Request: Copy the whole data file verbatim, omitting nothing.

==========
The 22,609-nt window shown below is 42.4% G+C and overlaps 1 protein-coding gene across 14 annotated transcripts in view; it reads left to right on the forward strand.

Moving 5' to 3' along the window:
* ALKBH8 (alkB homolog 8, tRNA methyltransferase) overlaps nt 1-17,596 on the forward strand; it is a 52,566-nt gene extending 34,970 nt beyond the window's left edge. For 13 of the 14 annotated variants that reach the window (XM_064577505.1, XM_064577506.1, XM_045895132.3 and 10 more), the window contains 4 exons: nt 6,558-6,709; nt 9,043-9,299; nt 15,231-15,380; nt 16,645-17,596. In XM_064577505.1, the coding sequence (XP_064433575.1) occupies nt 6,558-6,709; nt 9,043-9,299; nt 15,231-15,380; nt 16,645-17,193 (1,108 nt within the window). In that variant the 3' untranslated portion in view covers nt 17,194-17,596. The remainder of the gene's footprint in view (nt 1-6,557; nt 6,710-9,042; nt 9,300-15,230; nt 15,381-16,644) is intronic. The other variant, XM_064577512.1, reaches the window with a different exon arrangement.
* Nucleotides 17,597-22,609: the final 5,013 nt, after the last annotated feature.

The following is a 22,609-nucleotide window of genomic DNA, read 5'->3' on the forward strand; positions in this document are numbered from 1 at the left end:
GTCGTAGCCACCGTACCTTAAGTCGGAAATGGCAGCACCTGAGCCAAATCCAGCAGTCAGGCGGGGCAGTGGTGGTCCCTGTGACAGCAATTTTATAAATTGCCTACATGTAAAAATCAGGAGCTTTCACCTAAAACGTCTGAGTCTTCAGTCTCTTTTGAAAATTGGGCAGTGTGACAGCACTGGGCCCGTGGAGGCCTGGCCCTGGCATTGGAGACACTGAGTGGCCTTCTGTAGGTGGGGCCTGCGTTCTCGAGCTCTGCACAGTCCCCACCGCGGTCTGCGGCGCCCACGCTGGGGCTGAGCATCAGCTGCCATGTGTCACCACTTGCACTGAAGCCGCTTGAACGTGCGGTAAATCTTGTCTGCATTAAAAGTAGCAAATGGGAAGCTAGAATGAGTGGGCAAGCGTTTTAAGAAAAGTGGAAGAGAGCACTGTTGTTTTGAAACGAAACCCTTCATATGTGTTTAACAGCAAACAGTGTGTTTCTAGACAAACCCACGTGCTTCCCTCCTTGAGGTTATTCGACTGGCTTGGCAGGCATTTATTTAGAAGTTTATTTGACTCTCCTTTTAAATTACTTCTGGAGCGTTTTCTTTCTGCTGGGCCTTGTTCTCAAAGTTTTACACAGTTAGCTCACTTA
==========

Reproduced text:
The 22,609-nt window shown below is 42.4% G+C and overlaps 1 protein-coding gene across 14 annotated transcripts in view; it reads left to right on the forward strand.

Moving 5' to 3' along the window:
* ALKBH8 (alkB homolog 8, tRNA methyltransferase) overlaps nt 1-17,596 on the forward strand; it is a 52,566-nt gene extending 34,970 nt beyond the window's left edge. For 13 of the 14 annotated variants that reach the window (XM_064577505.1, XM_064577506.1, XM_045895132.3 and 10 more), the window contains 4 exons: nt 6,558-6,709; nt 9,043-9,299; nt 15,231-15,380; nt 16,645-17,596. In XM_064577505.1, the coding sequence (XP_064433575.1) occupies nt 6,558-6,709; nt 9,043-9,299; nt 15,231-15,380; nt 16,645-17,193 (1,108 nt within the window). In that variant the 3' untranslated portion in view covers nt 17,194-17,596. The remainder of the gene's footprint in view (nt 1-6,557; nt 6,710-9,042; nt 9,300-15,230; nt 15,381-16,644) is intronic. The other variant, XM_064577512.1, reaches the window with a different exon arrangement.
* Nucleotides 17,597-22,609: the final 5,013 nt, after the last annotated feature.

The following is a 22,609-nucleotide window of genomic DNA, read 5'->3' on the forward strand; positions in this document are numbered from 1 at the left end:
GTCGTAGCCACCGTACCTTAAGTCGGAAATGGCAGCACCTGAGCCAAATCCAGCAGTCAGGCGGGGCAGTGGTGGTCCCTGTGACAGCAATTTTATAAATTGCCTACATGTAAAAATCAGGAGCTTTCACCTAAAACGTCTGAGTCTTCAGTCTCTTTTGAAAATTGGGCAGTGTGACAGCACTGGGCCCGTGGAGGCCTGGCCCTGGCATTGGAGACACTGAGTGGCCTTCTGTAGGTGGGGCCTGCGTTCTCGAGCTCTGCACAGTCCCCACCGCGGTCTGCGGCGCCCACGCTGGGGCTGAGCATCAGCTGCCATGTGTCACCACTTGCACTGAAGCCGCTTGAACGTGCGGTAAATCTTGTCTGCATTAAAAGTAGCAAATGGGAAGCTAGAATGAGTGGGCAAGCGTTTTAAGAAAAGTGGAAGAGAGCACTGTTGTTTTGAAACGAAACCCTTCATATGTGTTTAACAGCAAACAGTGTGTTTCTAGACAAACCCACGTGCTTCCCTCCTTGAGGTTATTCGACTGGCTTGGCAGGCATTTATTTAGAAGTTTATTTGACTCTCCTTTTAAATTACTTCTGGAGCGTTTTCTTTCTGCTGGGCCTTGTTCTCAAAGTTTTACACAGTTAGCTCACTTA